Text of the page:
No, they didn’t become Zionists. No, they didn’t change their ideology. No, they didn’t become a natural partner for any feasible coalition. Odeh is an interesting and cunning politician who knows how to tailor his messages in different languages to different audiences. There is the English Odeh of the Times, the Hebrew Odeh of Israel’s TV, and the Arabic Odeh of meetings with convicted murderers of Israeli civilians. It is not always easy to figure out which of these is the authentic Odeh and which is the inauthentic mask. 

Having met all parties, President Reuven Rivlin reached the conclusion that any child with an abacus could make: The math doesn’t allow for any coalition to form, unless some politician breaks a meaningful promise.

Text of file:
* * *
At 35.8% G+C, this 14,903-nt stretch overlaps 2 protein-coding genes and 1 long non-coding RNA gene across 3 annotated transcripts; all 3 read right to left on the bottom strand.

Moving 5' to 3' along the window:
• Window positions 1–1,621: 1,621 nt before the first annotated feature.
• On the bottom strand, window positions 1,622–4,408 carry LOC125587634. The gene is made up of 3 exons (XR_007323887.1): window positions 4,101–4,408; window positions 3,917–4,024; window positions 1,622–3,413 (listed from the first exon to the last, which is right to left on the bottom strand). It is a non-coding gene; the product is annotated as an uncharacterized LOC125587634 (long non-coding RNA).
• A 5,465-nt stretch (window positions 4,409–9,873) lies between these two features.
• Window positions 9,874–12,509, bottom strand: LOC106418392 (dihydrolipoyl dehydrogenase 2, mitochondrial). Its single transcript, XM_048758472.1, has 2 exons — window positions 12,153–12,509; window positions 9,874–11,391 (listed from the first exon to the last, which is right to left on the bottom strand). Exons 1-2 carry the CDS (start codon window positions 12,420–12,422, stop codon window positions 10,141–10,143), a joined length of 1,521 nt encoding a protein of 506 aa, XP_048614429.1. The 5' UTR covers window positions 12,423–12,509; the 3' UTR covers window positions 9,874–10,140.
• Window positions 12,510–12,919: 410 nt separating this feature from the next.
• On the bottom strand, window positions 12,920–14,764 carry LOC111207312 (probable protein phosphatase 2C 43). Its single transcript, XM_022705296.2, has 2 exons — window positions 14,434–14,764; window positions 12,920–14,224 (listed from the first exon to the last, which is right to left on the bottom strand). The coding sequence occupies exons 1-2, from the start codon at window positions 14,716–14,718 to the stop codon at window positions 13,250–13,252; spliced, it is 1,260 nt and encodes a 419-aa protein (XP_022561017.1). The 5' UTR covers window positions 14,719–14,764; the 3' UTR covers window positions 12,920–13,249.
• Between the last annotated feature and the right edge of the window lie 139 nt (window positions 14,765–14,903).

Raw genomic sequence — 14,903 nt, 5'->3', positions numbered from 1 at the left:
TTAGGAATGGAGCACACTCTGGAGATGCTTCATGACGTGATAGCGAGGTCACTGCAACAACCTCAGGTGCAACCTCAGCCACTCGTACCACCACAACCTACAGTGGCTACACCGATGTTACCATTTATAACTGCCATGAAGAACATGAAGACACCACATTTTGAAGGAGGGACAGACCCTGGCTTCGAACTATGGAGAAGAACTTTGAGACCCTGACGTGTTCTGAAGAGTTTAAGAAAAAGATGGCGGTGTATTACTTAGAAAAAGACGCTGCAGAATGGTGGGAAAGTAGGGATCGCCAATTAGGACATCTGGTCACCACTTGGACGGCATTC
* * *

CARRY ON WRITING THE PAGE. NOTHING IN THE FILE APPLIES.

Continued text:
He did something significant this week by showing that the Arab party realized something of great importance: There is a lot of potential influence for those who have 13 seats in the Knesset. There is a lot of potential influence for those willing to use those seats to advance certain causes. For many years, Arab Israeli politicians tended to stay on the sidelines and waste most of their energy on symbolic gestures of protest against Israel’s governments. The logic behind this was that playing the game legitimizes the game, and they didn’t want to legitimize Israel’s game. 

And now they have. They traded power for influence, the way politicians do. They compromised on less than their ideal, the way politicians do. They climbed off the high tree of symbolic boycotts and accepted the reality of having to choose the lesser evil.